Kerala has voted for change, but it’s anyone’s guess who will lead this change.
While most pre-election surveys and exit polls deemed 92-year-old V S Achuthanandan as the popular choice for chief minister, the state unit of the Communist Party of India (Marxist), which heads the victorious Left Democratic Front, wants politburo member Pinarayi Vijayan to head the government.
The CPI(M) state secretariat and state committee, which is dominated by the faction led by Vijayan, had expressed their preference even before the elections. Both bodies had urged the nonagenarian Achuthanandan, who headed the last LDF government and is currently the opposition leader in the assembly, to make way for the 72-year-old Vijayan by opting out of contest.
But when Achuthanandan agreed on the condition that he would steer clear of the campaign, the party’s central leadership intervened and made him contest the election in addition to leading the LDF campaign along with Vijayan.
The senior leader had insisted on an assurance about his position after the elections, and the central leadership promised to consider his claim once the results were declared. Now that the LDF has won the election with a massive majority, the issue has become a big headache.
The central command is aware that Achuthanandan will not stand a chance if the choice is left to the newly elected legislators or the state committee, since Vijayan enjoys brute majority among both the sections.
The faction headed by Vijayan had sought to increase his chances by giving maximum tickets to his supporters. Many prominent Achuthanandan followers were denied a ticket in the process. However, the former chief minister did not raise any banner of revolt as he wanted to remain in the good books of the new central leadership headed by general secretary Sitaram Yechury.
Moreover, Achuthanandan was also pinning his hopes on a corruption case hanging over the head of his bête noir. The SNC Lavalin case involves the repair and revival of three power projects in Kerala between 1995 and 1997. Vijayan, as power minister, and others were accused of entering a deal with a Canadian firm that caused a loss of Rs 374.50 crore to the state.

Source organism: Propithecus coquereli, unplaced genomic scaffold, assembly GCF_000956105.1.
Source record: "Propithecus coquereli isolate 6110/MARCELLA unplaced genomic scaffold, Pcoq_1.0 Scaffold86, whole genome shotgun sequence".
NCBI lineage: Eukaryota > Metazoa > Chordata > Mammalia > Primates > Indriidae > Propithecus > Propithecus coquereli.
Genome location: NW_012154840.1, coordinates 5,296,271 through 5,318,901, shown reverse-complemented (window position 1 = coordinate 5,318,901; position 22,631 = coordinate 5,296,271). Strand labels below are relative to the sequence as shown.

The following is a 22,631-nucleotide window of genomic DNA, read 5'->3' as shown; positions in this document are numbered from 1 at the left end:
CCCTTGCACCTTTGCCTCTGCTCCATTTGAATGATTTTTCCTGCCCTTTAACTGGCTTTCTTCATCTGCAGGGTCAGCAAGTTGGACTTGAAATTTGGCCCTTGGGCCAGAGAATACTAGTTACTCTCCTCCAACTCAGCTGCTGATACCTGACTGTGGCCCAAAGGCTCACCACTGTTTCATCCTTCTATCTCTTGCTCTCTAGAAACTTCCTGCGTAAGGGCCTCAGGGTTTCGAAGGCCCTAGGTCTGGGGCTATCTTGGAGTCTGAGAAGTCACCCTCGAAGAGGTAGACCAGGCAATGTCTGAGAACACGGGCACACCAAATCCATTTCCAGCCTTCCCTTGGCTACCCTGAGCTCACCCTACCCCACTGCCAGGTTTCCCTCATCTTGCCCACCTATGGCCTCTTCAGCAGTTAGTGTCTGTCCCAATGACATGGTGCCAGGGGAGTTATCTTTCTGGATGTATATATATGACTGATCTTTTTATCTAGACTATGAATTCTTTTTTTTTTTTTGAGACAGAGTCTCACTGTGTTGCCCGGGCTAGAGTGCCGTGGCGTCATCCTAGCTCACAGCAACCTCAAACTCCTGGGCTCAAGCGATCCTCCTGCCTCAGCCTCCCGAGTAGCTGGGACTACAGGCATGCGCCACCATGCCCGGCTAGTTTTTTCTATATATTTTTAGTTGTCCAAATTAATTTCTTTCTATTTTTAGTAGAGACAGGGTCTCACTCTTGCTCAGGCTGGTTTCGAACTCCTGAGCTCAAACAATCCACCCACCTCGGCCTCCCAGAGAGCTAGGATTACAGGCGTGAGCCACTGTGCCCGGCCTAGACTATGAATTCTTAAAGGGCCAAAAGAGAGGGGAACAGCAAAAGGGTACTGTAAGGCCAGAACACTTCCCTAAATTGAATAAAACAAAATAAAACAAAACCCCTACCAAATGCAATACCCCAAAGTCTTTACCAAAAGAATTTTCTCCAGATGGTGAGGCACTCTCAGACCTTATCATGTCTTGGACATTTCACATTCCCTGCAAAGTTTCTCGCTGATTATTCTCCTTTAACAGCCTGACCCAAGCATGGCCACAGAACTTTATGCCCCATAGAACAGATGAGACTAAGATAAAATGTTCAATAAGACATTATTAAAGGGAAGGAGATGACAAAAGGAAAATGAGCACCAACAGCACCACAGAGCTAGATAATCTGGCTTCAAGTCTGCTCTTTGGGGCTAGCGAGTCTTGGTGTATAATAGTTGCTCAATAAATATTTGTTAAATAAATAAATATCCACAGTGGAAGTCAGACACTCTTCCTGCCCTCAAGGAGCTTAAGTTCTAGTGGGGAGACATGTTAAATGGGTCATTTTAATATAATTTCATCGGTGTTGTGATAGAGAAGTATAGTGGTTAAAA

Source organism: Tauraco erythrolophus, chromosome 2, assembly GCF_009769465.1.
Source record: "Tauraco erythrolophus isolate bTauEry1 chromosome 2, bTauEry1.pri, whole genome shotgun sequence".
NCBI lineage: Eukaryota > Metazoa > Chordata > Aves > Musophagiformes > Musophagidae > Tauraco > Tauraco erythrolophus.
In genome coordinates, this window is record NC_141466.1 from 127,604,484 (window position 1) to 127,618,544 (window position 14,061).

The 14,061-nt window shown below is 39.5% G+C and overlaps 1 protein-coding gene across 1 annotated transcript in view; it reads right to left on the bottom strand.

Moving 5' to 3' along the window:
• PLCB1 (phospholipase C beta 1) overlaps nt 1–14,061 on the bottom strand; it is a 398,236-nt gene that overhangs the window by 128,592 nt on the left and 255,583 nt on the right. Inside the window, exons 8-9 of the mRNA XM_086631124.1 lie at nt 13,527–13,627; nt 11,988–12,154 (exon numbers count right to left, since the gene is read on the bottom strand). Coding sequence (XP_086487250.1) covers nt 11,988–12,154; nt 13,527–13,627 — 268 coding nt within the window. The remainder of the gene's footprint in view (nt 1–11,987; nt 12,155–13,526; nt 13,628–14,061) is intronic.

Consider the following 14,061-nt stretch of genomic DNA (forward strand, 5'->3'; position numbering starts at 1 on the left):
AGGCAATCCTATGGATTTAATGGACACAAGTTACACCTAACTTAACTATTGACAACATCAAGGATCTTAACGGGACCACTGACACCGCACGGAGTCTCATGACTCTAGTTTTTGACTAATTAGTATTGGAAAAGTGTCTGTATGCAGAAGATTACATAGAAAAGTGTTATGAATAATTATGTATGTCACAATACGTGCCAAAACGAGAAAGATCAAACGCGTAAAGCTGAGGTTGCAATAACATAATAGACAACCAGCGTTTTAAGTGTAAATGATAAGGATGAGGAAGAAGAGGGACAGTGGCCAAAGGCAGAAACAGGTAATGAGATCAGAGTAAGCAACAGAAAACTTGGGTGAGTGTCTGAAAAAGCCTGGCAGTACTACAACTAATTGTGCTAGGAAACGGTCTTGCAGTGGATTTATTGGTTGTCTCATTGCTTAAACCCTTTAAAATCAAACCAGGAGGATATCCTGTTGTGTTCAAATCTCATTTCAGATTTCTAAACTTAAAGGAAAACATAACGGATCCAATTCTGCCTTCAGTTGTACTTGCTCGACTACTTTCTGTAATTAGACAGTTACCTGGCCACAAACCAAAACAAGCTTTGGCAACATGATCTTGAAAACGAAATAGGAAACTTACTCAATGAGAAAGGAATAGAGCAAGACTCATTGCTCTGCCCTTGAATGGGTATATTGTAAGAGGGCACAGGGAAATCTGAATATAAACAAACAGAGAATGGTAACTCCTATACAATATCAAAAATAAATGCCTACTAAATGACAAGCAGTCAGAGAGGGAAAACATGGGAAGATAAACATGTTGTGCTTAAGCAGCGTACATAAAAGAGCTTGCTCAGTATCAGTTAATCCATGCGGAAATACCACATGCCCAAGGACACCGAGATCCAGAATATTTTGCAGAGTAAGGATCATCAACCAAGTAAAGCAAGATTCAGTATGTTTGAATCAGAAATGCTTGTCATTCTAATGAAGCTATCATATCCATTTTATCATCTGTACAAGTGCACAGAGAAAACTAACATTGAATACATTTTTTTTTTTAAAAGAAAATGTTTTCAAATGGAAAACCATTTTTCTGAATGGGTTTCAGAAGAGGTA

Though the high court did not accept a pre-election plea of the United Democratic Front government for an early hearing on the revision petitions filed against Vijayan’s acquittal by a lower court, Achuthanandan felt that the case may continue to haunt his rival.
And with the high court resuming hearing in the case on Thursday, Achuthanandan is hopeful that it could yet block Vijayan’s path to the chief minister’s chair.
The CPI (M) veteran, who had used the case to counter Vijayan’s efforts to smoke him out of powerful positions in the party, is expected to resort to the strategy again should the central leadership favour Vijayan.
The CPM top brass may not able to ignore this claim. Given that the LDF’s main campaign plank was corruption during the tenure of the UDF government, it would be difficult to opt for a graft-accused leader as chief minister.
Should the high court accept the revision petitions and order a re-trial in the case, it will be embarrassing for the party to continue with Vijayan as chief minister. The chances of this happening are high, since the high court had found fault with the Central Bureau of Investigation court’s decision to discharge him and other accused in the case without trial.
Credit is due
To make matters more difficult for the CPM’s central leadership, the majority of the party’s allies in the LDF are in favour of former chief minister Achuthanandan. The Communist Party of India, the second largest constituent of the LDF, had made its mind up even before the election, saying that Achuthanandan was the only mass leader in the LDF who could lead them to victory..
The party pointed to the 68 seats – two short of the halfway mark – that the LDF won in the 2011 Assembly elections, despite the anti-incumbency factor under Achuthanandan, as a proof of his mass appeal.
Political observers now credit the thumping victory in the current election to Achuthanandan. They feel that the 91 seats has the LDF won in the 140-member Assembly is the result of a wave fuelled by Achuthanandan in favour of the LDF, by arousing the sentiments of the people against corruption and misrule of the UDF government. Despite his advanced years, Achuthanandan criss-crossed the entire state during the campaign. He also fought Bhartiya Janata Party and its Bharath Dharma Jana Sena ally by exposing their communal agenda. He also made the going tough for BDJS by pointing out the alleged corruption involved in the micro-finance scheme run by the party’s senior leaders.
Yechury and his predecessor Prakash Karat are hopeful that the party will be able to resolve the leadership issue without any problem. Karat said that the state secretariat meeting at Thiruvananthapuram on Friday will begin the process of selecting the leader.
Yechury and senior politburo members will be attending the secretariat meeting and the subsequent state committee meeting. There is speculation in political circles that if the two bodies fail to arrive at a consensus, the party may resorting to a power sharing pact between the two rivals. The plan is to make Achuthanandan the chief minister for the first two years and Vijayan for the three years after that. Party sources said that this may be a most viable solution as it will help Vijayan to overcome the SNC Lavalin hurdle.